Patients presenting in the clinic have a wide and varied range of musculoskeletal pathologies. Knowing which, if any, imaging modality is recommended for your patient can be confusing and challenging. This program is designed to provide an overview of the current best evidence regarding musculoskeletal imaging for the medical professional who manages common musculoskeletal conditions. This four-course program will focus on (1) the differences of basic imaging modalities used in musculoskeletal medicine, (2) appropriate imaging for upper extremity musculoskeletal pathologies, (3) appropriate imaging for lower extremity musculoskeletal pathologies, (4) appropriate imaging for cervical, thoracic, and lumbopelvic musculoskeletal pathologies. This course is designed to aid the clinician in the decision-making process for appropriate imaging, based on current best evidence and appropriateness criteria.
The certificate is applicable to healthcare providers.
9 hours of online video lectures and patient demonstrations.
Case-based quizzes to evaluate and improve clinical reasoning.
HEP and patient education resources to use with your patients.
Basic Musculoskeletal Radiology and Imagingkeyboard_arrow_downCourse
Understand the fundamentals behind musculoskeletal radiology and imaging, including how X-Rays images are produced and the importance of proper anatomical knowledge in interpreting imaging. Fractures are examined – understand the different morphologies, language, and signs to identify fractures. Identify the various skeletal deformities that can be identified through radiology and imaging. Review other methods of imaging, such as fluoroscopy, bone scan, ultrasound, CT, MRI.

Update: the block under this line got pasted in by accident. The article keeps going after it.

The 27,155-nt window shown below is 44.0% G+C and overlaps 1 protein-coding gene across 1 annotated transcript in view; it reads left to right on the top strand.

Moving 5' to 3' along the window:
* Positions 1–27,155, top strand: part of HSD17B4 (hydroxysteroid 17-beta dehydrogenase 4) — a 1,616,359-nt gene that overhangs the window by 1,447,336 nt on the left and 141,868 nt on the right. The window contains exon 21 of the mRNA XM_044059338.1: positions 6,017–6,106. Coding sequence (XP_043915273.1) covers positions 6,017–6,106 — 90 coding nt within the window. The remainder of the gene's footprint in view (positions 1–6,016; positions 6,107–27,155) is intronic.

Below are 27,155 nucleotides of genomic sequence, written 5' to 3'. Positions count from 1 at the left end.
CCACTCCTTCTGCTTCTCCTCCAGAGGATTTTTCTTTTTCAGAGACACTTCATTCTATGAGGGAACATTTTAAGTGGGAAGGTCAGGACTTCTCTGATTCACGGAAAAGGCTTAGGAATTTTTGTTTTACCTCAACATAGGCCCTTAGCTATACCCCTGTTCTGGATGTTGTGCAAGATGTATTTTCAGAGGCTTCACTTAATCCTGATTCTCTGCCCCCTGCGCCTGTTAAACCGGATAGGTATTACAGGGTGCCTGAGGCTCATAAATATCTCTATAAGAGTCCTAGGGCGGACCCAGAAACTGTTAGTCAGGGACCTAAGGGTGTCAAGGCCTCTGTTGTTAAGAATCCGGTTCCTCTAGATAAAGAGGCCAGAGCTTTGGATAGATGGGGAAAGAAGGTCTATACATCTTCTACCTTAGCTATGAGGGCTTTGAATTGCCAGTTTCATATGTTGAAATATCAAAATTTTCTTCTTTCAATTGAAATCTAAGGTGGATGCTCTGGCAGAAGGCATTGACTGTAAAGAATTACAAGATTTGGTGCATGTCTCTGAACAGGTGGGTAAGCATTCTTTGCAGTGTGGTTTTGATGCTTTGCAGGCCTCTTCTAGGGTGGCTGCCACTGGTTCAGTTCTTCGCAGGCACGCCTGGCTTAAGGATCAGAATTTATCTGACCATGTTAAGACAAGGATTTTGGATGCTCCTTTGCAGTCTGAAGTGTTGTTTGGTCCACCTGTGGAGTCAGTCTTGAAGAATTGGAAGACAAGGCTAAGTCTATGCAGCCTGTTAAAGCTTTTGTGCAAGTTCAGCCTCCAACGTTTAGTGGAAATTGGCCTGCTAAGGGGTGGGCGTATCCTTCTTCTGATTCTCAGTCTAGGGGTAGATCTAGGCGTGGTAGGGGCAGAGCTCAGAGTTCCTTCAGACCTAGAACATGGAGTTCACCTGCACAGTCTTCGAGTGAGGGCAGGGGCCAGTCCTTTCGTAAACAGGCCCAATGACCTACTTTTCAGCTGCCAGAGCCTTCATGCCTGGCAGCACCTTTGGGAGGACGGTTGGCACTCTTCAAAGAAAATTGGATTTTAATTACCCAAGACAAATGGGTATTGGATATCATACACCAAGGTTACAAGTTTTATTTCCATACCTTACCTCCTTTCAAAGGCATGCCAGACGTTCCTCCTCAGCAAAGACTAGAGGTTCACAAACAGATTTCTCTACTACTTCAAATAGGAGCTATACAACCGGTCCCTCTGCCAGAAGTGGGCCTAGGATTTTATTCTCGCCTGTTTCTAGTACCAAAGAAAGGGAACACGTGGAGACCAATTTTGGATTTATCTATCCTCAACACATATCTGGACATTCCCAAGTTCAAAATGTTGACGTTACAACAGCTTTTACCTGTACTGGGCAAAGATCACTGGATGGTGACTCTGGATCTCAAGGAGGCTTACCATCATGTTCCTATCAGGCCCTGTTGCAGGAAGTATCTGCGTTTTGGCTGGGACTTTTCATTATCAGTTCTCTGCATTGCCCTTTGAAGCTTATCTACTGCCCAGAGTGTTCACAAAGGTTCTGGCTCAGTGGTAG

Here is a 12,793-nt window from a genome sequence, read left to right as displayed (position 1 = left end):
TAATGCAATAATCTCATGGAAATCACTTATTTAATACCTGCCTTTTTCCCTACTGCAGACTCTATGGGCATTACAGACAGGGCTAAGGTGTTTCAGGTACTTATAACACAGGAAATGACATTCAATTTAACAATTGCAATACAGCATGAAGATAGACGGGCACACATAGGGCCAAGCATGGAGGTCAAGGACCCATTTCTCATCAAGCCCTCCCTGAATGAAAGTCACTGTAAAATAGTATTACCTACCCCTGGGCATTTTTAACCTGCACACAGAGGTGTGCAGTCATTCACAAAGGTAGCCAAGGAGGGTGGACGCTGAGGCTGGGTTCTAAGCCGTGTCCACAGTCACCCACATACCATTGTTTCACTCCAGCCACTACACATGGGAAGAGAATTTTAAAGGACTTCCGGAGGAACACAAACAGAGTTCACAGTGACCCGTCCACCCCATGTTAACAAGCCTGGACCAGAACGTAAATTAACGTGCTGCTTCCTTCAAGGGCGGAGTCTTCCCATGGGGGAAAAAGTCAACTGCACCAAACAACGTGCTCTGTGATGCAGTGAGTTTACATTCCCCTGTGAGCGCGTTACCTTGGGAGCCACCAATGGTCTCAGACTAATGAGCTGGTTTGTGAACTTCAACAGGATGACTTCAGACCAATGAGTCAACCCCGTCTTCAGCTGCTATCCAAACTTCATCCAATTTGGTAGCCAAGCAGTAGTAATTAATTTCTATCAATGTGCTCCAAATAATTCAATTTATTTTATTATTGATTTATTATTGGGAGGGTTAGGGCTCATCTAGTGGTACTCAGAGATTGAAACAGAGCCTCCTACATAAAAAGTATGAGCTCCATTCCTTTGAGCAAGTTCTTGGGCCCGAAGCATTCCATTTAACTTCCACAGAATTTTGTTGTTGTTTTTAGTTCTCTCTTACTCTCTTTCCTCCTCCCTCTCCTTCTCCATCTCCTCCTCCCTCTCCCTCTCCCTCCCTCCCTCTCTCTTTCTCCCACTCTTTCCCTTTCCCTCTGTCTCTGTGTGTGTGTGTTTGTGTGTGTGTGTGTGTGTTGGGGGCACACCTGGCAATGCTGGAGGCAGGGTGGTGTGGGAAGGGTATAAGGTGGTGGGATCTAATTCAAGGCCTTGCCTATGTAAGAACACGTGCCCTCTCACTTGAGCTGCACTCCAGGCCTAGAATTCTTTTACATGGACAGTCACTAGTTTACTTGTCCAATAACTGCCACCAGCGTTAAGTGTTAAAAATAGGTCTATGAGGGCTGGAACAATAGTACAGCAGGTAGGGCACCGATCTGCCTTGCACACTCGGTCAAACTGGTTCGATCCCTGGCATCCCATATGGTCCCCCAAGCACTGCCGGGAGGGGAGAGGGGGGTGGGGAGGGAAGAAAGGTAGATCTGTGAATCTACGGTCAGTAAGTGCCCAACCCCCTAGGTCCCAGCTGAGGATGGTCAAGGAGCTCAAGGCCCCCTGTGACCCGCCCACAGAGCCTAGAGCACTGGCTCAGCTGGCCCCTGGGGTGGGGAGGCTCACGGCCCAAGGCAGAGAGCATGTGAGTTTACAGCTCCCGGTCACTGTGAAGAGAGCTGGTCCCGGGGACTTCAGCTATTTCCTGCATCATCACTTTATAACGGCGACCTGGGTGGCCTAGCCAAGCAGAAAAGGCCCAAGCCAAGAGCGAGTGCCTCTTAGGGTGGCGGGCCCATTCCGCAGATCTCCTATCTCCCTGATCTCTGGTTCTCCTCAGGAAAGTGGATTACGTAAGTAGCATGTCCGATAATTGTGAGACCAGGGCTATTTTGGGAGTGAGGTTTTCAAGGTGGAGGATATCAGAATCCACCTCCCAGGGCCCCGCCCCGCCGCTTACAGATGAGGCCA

Learn about radiology and imaging in the cervical, thoracic, and lumbar spines. Normal anatomy, trauma, and degenerative changes will be covered for each spinal region, as well as rules regarding when to order films. Low back pain, spinal infections, spinal neoplasms, ankylosing spondylitis, and osteoporosis are highlighted.
Clinical radiology for the lower extremity is covered, including sections on the hip and pelvis, knee, as well as foot and ankle. Various imaging views of these regions and typical findings from each view will be presented, as well as information related to common disorders. Rules for when to order films for these body parts will be discussed.
The upper extremity is highlighted in this chapter – including the shoulder, elbow, wrist, and hand. Review the typical views that are used to capture images of these particular regions, and which landmarks to note when reviewing these films.
Indications for Musculoskeletal Imagingkeyboard_arrow_downCourse
This chapter will cover the basics of imaging modalities: X-ray, CT Scan, MRI, Ultrasound, and Scintigraphy (bone scans). Additionally, concepts of appropriateness criteria will be introduced.
This chapter will cover the appropriate use of imaging for patients with cervicothoracic and/or upper extremity musculoskeletal conditions. It will also cover the appropriate imaging modality necessary for best evaluation of these patients. A patient case presentation will be used as an example at the conclusion of the chapter.
This chapter will cover the appropriate use of imaging for patients with lumbar spine and/or lower extremity musculoskeletal conditions. It will also cover the appropriate imaging modality necessary for best evaluation of these patients. A patient case presentation will be used as an example at the conclusion of the chapter.
Imaging for Upper Quarter Sports Injurieskeyboard_arrow_downCourse